By Kent Larsen
LDS Church Says to Shutter Local 'Official' Websites
SALT LAKE CITY, UTAH -- The LDS Church's Presiding Bishopric has sent a
letter to local units directing them to shut down the websites they sponsor
for their units. The instruction came in a letter dated March 15th to stake,
mission, and district presidents, as well as bishops and branch presidents,
at least some of whom read the letter in local meetings on Sunday. But the
instructions have also led to some misunderstanding as members assume the
Church is asking for all sites about the LDS Church to be shut down.
In the letter, the presiding bishopric indicates that the decision comes
amid concerns for presenting "a single, unified Church voice," and for
"accurate and dignified" information about local units. It also worries that
"the rights of third parties be protected and respected through strict
compliance with applicable laws." But the letter also indicates that it
covers "local unit web sites" and requests that "local Church units and
organizations should not create or sponsor web sites" and says existing
unit-sponsored sites should be discontinued.
But webmasters of non-official sites worry that the letter will be
misinterpreted, "It needs to be clear that the policy applies only to
official Unit-sponsored sites, and not to privately operated or commercial
sites," says LauraMaery Post, author of "Mormons on the Internet." "This
could easily get twisted out of its original meaning, and there will be
people disappearing from the Internet, believing that the "Church" has told
them the Internet is a bad, bad thing."
Long-time LDS webmaster Rex Goode agrees, "I fear the hysteria of people who
assume the letter means that we are all to shut down our sites, and even
worse, that some people are going to feel guilty visiting our sites.
Obviously, the Church should want to control the content of sites it can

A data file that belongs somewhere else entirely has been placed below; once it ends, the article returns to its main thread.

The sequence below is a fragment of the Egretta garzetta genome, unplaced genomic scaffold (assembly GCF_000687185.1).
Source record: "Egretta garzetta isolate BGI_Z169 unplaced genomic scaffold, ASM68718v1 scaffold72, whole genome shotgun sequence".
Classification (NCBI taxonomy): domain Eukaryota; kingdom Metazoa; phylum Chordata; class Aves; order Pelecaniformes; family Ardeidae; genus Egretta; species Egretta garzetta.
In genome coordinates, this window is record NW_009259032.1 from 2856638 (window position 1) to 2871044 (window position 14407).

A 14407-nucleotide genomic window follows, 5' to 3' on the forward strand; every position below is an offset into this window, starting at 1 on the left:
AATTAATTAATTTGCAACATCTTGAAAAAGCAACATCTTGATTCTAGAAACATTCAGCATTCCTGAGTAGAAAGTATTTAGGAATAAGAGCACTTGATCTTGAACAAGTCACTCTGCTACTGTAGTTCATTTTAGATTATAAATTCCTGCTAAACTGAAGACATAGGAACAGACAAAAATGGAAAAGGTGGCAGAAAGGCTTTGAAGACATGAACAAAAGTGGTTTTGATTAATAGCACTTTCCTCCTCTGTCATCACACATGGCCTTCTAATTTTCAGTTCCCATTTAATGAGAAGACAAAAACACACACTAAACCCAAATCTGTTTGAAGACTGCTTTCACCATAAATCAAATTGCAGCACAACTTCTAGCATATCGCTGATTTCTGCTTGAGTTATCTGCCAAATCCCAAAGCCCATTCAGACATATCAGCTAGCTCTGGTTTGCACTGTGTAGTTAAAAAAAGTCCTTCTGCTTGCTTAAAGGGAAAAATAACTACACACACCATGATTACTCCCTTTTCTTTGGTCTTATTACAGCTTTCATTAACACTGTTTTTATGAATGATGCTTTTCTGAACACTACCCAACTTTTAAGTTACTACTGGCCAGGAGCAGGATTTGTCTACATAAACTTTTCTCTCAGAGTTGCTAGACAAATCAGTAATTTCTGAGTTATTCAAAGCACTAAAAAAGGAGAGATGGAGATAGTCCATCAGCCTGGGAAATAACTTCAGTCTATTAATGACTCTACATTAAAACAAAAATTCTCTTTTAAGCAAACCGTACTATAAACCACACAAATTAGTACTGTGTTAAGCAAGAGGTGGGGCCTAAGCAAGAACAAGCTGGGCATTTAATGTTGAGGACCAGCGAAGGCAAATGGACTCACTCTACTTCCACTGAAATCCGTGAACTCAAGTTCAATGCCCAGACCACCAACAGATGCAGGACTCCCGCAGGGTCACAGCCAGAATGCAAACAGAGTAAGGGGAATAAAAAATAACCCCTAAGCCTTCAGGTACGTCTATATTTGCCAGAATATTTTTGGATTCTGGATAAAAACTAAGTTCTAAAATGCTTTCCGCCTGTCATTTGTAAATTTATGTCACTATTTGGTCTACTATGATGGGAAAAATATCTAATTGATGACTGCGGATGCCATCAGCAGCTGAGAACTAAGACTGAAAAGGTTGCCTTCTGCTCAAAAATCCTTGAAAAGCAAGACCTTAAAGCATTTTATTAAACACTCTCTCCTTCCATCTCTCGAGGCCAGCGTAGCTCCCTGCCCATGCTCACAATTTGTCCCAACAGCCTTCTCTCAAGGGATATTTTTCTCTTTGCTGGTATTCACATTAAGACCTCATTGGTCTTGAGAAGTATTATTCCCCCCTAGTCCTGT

reasonably be held liable for. Our private sites can never get them in legal
trouble. If we break the law, we can be in trouble, but the Church can't be
held liable for our actions." One webmaster of a private site on the
discussion list LDS Webmasters already reports a suggestion that he delete
his site based on the letter.
However, in spite of the distinction, some non-official websites are at risk
because of the change. Kari Thurber and John Lewis' site StakeInfo.com is
set up specifically to host websites for local units. If those units can't
have websites, their nascent business is at risk.
As Thurber and Lewis learned when they started their business, local leaders
have been confused about whether or not they could sponsor local websites,
but before this letter the official policy seems to have been simply that
there was not a policy. Last September in response to Mormon News' query,
LDS Church spokesman Randy Ripplinger indicated that the Church didn't then
have a policy on the issue. "The Church neither endorses nor prohibits
private websites. At the present time, the Church has no official plans to
launch Church unit websites," Ripplinger said at that time.
Without a stated direction, many local units have created websites for local
units. The Open Directory project's LDS section lists more than 150 such
websites, but the directory typically lists only a portion of the sites
available. However, these websites have sometimes caused problems. Without
Church-approved images and text, local webmasters have sometimes spent many
hours creating suitable images for local websites at the direction of local
leaders or, in some cases, even used images or text that violates the
copyright laws. Worse problems are at least possible, with one rumor on the
LDS Webmasters list claiming that a local unit put the names of
excommunicated members on its website, leading to a lawsuit against the
Church. [Mormon News has not verified that such a lawsuit has been filed,
and only includes this information to demonstrate what could happen without
Meanwhile, some website creators have expressed disappointment that the
websites they spent so much time on must be taken down, but "the Presiding
Bishopric has a valid need to contain things like copyrighted materials and
clearly inappropriate items from "unit" sponsorship," says Thayne Andersen.
But Andersen also worries that local websites will loose something with
centralized control, "The tendency is to also contain artistic and creative
applications as well. When is the last time that you saw original art in a
church building, no matter how appropriate?" Andersen says he will convert
the website he prepared for his ward into a personal website, not sponsored
or supported by his ward.